Science

Growing a California Tea Industry

February 07, 2019
Researchers around the world are taking advantage of advances in genetic engineering, molecular biology, genomics and horticultural science to develop varieties of tea with less caffeine.

Meet Claudio Monteza-Moreno: Graduate Student Melds Biology and Anthropology

January 28, 2019
The story of how Claudio Monteza-Moreno came to UC Davis illustrates how research today often crosses boundaries — reaching across disciplines and around the globe to explore complex problems. Monteza-Moreno is a graduate student working in the lab of evolutionary anthropologist Meg Crofoot, studying how wildlife in Panama navigate landscapes transformed by humans. However, his background is in biology.

Now Fully Funded, Innovative Nuclear Monitoring Project Moving Forward

January 25, 2019
WATCHMAN, an international partnership developing new methods for monitoring nuclear reactors, is now fully funded thanks to nearly $12.8 million (£9.7 million) from the United Kingdom’s Fund for International Collaboration. The project is also sponsored by the National Nuclear Security Administration, part of the U.S. Department of Energy.

Researchers Describe New Reptile Platypus From the Early Triassic

January 24, 2019
No animal alive today looks quite like a duck-billed platypus, a semi-aquatic, egg-laying mammal hailing from eastern Australia. But about 250 million years ago, something very similar swam the shallow seas in what is now China, finding prey by touch with a cartilaginous bill. The newly discovered marine reptile Eretmorhipis carrolldongi from the lower Triassic period is described in the journal Scientific Reports Jan. 24. 

Exploring a Strange Underwater World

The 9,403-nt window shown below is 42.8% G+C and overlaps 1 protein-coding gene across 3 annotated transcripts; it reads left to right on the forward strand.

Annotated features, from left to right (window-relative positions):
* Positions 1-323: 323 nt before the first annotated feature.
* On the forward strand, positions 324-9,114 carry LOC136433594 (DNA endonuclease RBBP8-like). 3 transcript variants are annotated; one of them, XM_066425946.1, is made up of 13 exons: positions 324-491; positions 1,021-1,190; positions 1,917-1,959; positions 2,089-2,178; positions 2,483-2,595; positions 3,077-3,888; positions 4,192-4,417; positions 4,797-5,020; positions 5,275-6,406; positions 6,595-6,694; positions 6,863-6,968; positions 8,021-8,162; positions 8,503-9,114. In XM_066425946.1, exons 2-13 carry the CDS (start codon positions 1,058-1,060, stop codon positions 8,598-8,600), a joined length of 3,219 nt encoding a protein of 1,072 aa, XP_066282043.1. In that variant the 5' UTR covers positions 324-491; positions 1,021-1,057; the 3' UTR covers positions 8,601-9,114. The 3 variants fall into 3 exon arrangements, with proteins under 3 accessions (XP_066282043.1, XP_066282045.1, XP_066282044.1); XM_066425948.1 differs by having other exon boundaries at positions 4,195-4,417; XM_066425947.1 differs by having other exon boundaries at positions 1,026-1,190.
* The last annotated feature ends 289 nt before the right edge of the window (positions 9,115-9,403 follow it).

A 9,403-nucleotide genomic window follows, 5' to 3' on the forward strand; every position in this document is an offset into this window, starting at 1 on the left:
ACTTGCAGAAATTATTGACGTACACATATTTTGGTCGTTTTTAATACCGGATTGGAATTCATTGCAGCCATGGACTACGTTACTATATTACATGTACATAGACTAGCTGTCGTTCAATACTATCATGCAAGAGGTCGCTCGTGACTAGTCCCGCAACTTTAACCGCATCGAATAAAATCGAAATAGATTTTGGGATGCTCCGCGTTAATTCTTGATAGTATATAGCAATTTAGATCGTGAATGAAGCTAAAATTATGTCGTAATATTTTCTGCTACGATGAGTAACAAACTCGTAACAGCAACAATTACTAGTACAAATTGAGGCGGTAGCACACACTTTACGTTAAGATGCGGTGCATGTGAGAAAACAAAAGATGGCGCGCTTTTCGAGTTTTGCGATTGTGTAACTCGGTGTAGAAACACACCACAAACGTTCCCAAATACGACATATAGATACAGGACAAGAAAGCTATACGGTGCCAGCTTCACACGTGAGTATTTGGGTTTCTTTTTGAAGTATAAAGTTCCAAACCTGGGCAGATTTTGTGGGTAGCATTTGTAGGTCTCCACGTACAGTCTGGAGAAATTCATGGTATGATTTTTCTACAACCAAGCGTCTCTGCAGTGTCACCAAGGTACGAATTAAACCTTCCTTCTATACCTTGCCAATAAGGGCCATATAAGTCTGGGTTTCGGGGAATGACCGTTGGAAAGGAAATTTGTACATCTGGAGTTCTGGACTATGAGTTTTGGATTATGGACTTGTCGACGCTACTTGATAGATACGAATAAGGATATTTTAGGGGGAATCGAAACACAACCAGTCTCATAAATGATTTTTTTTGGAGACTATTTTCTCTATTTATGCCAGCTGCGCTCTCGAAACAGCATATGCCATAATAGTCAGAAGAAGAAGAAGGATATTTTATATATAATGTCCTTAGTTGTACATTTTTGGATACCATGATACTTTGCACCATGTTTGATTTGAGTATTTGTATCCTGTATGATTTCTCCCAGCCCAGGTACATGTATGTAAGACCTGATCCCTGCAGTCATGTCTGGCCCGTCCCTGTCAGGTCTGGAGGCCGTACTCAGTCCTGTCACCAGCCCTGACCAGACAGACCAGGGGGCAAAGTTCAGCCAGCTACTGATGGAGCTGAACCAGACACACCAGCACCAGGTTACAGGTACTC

December 11, 2018
Robert Zierenberg, professor emeritus in the Department of Earth and Planetary Sciences, has studied seafloor vents since the first ones were discovered in the eastern Pacific Ocean in 1977.

Mantle Neon Illuminates Earth’s Formation

December 05, 2018
The Earth formed relatively quickly from the cloud of dust and gas around the sun, trapping water and gases in the planet’s mantle, according to research published Dec. 5 in the journal Nature. Apart from settling Earth’s origins, the work could help in identifying extrasolar systems that could support habitable planets. 

Why we need #ClimateFriday

December 04, 2018
Concerned that recent climate reports might not receive the public attention they deserved, scientists began using the #ClimateFriday hashtag on Twitter to highlight findings of the reports.

First Jellyfish Genome Reveals Ancient Beginnings of Complex Body Plan

December 03, 2018
Jellyfish undergo an amazing metamorphosis, from tiny polyps growing on the seafloor to swimming medusae with stinging tentacles. The first in-depth look at the genome of a jellyfish — the moon jelly Aurelia aurita — reveals the origins of this successful survival strategy.

Thermal Transistor Handles Heat at the Nanoscale

November 29, 2018

You’ve felt the heat before — the smartphone that warms while running a navigation app or the laptop that gets too hot for your lap.

The heat produced by electronic devices does more than annoy users. Heat-induced voids and cracking can cause chips and circuits to fail.

Schematic of the experimental thermal transistor. A slice of molybdenum disulfide (MoS2) sits on a piece of silicon dioxide, bathed in a solution of lithium ions. (Sood et al, Nature Communications)